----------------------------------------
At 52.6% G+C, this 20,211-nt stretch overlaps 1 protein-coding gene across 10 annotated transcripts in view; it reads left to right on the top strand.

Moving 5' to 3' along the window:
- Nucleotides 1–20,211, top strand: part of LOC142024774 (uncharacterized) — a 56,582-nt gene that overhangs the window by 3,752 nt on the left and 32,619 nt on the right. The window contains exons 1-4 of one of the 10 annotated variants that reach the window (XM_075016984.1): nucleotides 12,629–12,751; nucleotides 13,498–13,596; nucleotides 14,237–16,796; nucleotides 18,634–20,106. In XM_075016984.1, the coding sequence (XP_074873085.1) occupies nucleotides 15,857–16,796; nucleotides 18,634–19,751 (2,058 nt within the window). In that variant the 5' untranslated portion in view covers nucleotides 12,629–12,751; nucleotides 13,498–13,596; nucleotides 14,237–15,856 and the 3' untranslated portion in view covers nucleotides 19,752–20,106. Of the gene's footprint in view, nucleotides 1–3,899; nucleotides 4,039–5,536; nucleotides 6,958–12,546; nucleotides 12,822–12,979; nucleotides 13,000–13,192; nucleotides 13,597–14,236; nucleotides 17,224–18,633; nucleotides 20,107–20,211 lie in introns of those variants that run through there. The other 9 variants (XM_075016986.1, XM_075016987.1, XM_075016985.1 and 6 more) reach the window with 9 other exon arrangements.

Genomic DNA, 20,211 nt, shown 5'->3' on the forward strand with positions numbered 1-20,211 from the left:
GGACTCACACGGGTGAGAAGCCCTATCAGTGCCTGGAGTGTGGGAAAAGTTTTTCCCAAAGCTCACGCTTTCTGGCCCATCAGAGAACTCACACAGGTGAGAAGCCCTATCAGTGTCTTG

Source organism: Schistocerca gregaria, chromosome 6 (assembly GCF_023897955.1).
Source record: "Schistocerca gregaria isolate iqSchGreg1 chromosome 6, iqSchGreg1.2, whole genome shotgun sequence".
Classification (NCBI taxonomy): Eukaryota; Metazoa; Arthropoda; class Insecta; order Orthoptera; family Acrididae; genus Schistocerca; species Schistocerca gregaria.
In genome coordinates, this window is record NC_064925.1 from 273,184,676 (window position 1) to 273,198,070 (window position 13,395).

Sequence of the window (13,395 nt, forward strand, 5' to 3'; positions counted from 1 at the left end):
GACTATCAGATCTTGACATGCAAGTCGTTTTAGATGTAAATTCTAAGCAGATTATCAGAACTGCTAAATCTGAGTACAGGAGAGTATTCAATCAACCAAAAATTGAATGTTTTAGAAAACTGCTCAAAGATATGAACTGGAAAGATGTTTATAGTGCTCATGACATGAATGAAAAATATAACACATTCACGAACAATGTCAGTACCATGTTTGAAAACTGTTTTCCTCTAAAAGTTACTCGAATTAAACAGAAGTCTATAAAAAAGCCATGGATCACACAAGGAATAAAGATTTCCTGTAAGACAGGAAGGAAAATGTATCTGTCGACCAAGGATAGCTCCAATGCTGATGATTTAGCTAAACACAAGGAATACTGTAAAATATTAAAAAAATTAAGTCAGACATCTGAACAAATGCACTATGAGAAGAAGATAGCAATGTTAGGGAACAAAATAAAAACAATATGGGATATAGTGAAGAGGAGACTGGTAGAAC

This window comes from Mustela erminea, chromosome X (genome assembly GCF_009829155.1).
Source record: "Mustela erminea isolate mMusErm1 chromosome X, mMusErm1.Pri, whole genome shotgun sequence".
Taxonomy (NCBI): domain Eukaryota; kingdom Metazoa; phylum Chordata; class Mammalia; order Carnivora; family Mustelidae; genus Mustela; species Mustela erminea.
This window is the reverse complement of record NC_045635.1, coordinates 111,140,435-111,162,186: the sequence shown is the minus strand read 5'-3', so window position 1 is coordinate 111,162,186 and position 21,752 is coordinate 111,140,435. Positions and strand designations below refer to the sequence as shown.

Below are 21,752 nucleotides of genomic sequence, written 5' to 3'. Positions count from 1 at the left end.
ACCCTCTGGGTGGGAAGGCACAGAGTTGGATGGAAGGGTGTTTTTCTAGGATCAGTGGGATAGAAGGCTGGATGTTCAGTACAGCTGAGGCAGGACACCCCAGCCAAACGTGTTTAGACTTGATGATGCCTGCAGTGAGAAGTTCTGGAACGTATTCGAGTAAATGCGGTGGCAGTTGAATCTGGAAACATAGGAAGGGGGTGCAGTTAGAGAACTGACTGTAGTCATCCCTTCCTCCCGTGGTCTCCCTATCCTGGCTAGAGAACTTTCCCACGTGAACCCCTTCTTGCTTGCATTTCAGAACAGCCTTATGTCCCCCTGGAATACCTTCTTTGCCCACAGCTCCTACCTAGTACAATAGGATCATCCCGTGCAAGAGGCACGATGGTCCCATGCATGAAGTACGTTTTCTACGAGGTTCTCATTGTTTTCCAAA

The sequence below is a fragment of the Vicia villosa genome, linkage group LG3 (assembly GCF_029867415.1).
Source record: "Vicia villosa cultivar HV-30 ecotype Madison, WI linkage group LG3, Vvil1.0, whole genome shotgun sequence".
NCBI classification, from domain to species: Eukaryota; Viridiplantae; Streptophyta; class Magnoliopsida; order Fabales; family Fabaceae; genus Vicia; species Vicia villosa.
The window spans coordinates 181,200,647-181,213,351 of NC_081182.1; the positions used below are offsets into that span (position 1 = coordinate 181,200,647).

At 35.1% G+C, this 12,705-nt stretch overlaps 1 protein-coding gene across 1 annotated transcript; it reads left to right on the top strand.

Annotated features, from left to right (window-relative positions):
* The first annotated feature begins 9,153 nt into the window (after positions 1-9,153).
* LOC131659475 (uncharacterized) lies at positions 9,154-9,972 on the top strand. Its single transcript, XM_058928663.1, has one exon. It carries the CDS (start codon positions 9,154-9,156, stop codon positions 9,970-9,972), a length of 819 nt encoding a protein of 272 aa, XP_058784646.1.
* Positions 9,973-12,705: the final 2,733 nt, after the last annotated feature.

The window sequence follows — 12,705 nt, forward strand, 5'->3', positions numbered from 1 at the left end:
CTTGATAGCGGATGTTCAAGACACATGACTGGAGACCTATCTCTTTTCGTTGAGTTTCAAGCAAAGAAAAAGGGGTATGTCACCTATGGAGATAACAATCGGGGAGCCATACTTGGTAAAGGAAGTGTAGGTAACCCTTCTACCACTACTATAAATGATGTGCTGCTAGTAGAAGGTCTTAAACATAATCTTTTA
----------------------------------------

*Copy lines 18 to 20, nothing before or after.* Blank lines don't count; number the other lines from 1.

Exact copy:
The sequence below is a fragment of the Vicia villosa genome, linkage group LG3 (assembly GCF_029867415.1).
Source record: "Vicia villosa cultivar HV-30 ecotype Madison, WI linkage group LG3, Vvil1.0, whole genome shotgun sequence".
NCBI classification, from domain to species: Eukaryota; Viridiplantae; Streptophyta; class Magnoliopsida; order Fabales; family Fabaceae; genus Vicia; species Vicia villosa.